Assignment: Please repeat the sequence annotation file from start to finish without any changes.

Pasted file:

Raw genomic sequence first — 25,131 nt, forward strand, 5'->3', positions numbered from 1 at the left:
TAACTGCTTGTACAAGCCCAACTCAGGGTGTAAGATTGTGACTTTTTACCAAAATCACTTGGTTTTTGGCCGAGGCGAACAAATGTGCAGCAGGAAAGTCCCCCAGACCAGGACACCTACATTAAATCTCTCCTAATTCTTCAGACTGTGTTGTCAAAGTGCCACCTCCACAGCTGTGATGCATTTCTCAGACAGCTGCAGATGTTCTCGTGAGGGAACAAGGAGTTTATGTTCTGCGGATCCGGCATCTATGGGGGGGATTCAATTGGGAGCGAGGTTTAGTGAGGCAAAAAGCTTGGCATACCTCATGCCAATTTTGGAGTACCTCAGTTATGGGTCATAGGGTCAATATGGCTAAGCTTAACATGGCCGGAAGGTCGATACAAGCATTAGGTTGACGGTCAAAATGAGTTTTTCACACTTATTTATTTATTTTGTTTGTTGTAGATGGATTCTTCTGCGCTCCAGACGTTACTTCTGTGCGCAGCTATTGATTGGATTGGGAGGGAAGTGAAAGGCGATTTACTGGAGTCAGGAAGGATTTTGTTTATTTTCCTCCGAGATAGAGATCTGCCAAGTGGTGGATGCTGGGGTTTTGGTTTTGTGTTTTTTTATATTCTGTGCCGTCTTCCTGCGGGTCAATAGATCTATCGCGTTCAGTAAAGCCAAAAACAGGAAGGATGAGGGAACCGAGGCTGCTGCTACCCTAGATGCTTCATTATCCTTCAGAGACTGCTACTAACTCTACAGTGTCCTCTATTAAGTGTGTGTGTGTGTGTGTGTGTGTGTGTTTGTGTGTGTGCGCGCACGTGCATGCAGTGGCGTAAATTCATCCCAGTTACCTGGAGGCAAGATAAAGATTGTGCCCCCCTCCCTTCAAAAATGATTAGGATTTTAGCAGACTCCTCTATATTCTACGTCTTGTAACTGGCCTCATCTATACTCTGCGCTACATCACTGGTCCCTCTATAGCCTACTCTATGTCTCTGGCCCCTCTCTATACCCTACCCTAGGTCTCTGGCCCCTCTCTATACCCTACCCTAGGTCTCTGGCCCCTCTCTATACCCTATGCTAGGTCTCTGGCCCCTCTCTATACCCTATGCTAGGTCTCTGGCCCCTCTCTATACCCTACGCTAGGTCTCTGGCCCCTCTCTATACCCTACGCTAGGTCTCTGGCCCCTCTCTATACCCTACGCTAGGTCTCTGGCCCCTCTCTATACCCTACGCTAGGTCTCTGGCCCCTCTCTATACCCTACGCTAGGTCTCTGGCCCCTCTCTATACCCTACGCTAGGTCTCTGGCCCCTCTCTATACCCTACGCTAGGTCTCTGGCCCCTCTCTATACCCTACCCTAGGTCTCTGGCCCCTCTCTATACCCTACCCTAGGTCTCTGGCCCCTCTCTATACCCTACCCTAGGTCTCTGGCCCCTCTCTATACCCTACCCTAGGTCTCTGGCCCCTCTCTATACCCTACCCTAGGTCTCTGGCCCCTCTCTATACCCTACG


Raw genomic sequence first — 25,131 nt, forward strand, 5'->3', positions numbered from 1 at the left:
TAACTGCTTGTACAAGCCCAACTCAGGGTGTAAGATTGTGACTTTTTACCAAAATCACTTGGTTTTTGGCCGAGGCGAACAAATGTGCAGCAGGAAAGTCCCCCAGACCAGGACACCTACATTAAATCTCTCCTAATTCTTCAGACTGTGTTGTCAAAGTGCCACCTCCACAGCTGTGATGCATTTCTCAGACAGCTGCAGATGTTCTCGTGAGGGAACAAGGAGTTTATGTTCTGCGGATCCGGCATCTATGGGGGGGATTCAATTGGGAGCGAGGTTTAGTGAGGCAAAAAGCTTGGCATACCTCATGCCAATTTTGGAGTACCTCAGTTATGGGTCATAGGGTCAATATGGCTAAGCTTAACATGGCCGGAAGGTCGATACAAGCATTAGGTTGACGGTCAAAATGAGTTTTTCACACTTATTTATTTATTTTGTTTGTTGTAGATGGATTCTTCTGCGCTCCAGACGTTACTTCTGTGCGCAGCTATTGATTGGATTGGGAGGGAAGTGAAAGGCGATTTACTGGAGTCAGGAAGGATTTTGTTTATTTTCCTCCGAGATAGAGATCTGCCAAGTGGTGGATGCTGGGGTTTTGGTTTTGTGTTTTTTTATATTCTGTGCCGTCTTCCTGCGGGTCAATAGATCTATCGCGTTCAGTAAAGCCAAAAACAGGAAGGATGAGGGAACCGAGGCTGCTGCTACCCTAGATGCTTCATTATCCTTCAGAGACTGCTACTAACTCTACAGTGTCCTCTATTAAGTGTGTGTGTGTGTGTGTGTGTGTGTGTTTGTGTGTGTGCGCGCACGTGCATGCAGTGGCGTAAATTCATCCCAGTTACCTGGAGGCAAGATAAAGATTGTGCCCCCCTCCCTTCAAAAATGATTAGGATTTTAGCAGACTCCTCTATATTCTACGTCTTGTAACTGGCCTCATCTATACTCTGCGCTACATCACTGGTCCCTCTATAGCCTACTCTATGTCTCTGGCCCCTCTCTATACCCTACCCTAGGTCTCTGGCCCCTCTCTATACCCTACCCTAGGTCTCTGGCCCCTCTCTATACCCTATGCTAGGTCTCTGGCCCCTCTCTATACCCTATGCTAGGTCTCTGGCCCCTCTCTATACCCTACGCTAGGTCTCTGGCCCCTCTCTATACCCTACGCTAGGTCTCTGGCCCCTCTCTATACCCTACGCTAGGTCTCTGGCCCCTCTCTATACCCTACGCTAGGTCTCTGGCCCCTCTCTATACCCTACGCTAGGTCTCTGGCCCCTCTCTATACCCTACGCTAGGTCTCTGGCCCCTCTCTATACCCTACGCTAGGTCTCTGGCCCCTCTCTATACCCTACCCTAGGTCTCTGGCCCCTCTCTATACCCTACCCTAGGTCTCTGGCCCCTCTCTATACCCTACCCTAGGTCTCTGGCCCCTCTCTATACCCTACCCTAGGTCTCTGGCCCCTCTCTATACCCTACCCTAGGTCTCTGGCCCCTCTCTATACCCTACG